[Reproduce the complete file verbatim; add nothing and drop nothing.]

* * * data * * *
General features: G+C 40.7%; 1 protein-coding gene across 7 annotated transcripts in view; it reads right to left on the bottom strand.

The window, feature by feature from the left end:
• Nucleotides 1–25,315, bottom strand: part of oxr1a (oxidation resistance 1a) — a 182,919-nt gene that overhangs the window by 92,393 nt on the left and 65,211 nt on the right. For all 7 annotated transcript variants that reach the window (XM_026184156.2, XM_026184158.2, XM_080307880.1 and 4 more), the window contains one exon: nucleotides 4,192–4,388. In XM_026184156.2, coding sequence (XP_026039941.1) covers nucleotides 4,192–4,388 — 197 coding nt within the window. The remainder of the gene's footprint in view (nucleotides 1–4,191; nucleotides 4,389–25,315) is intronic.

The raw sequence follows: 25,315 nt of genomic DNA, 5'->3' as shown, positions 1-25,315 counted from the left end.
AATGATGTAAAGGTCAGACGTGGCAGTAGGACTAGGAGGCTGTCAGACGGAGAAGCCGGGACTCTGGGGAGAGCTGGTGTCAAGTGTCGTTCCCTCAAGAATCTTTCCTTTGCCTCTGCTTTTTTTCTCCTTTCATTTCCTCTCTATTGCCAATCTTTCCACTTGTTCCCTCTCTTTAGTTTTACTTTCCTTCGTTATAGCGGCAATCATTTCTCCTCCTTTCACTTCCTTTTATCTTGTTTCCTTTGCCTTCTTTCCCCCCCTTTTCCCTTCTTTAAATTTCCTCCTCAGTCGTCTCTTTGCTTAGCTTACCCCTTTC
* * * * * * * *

General features: G+C 40.7%; 1 protein-coding gene across 7 annotated transcripts in view; it reads right to left on the bottom strand.

The window, feature by feature from the left end:
• Nucleotides 1–25,315, bottom strand: part of oxr1a (oxidation resistance 1a) — a 182,919-nt gene that overhangs the window by 92,393 nt on the left and 65,211 nt on the right. For all 7 annotated transcript variants that reach the window (XM_026184156.2, XM_026184158.2, XM_080307880.1 and 4 more), the window contains one exon: nucleotides 4,192–4,388. In XM_026184156.2, coding sequence (XP_026039941.1) covers nucleotides 4,192–4,388 — 197 coding nt within the window. The remainder of the gene's footprint in view (nucleotides 1–4,191; nucleotides 4,389–25,315) is intronic.

The raw sequence follows: 25,315 nt of genomic DNA, 5'->3' as shown, positions 1-25,315 counted from the left end.
AATGATGTAAAGGTCAGACGTGGCAGTAGGACTAGGAGGCTGTCAGACGGAGAAGCCGGGACTCTGGGGAGAGCTGGTGTCAAGTGTCGTTCCCTCAAGAATCTTTCCTTTGCCTCTGCTTTTTTTCTCCTTTCATTTCCTCTCTATTGCCAATCTTTCCACTTGTTCCCTCTCTTTAGTTTTACTTTCCTTCGTTATAGCGGCAATCATTTCTCCTCCTTTCACTTCCTTTTATCTTGTTTCCTTTGCCTTCTTTCCCCCCCTTTTCCCTTCTTTAAATTTCCTCCTCAGTCGTCTCTTTGCTTAGCTTACCCCTTTC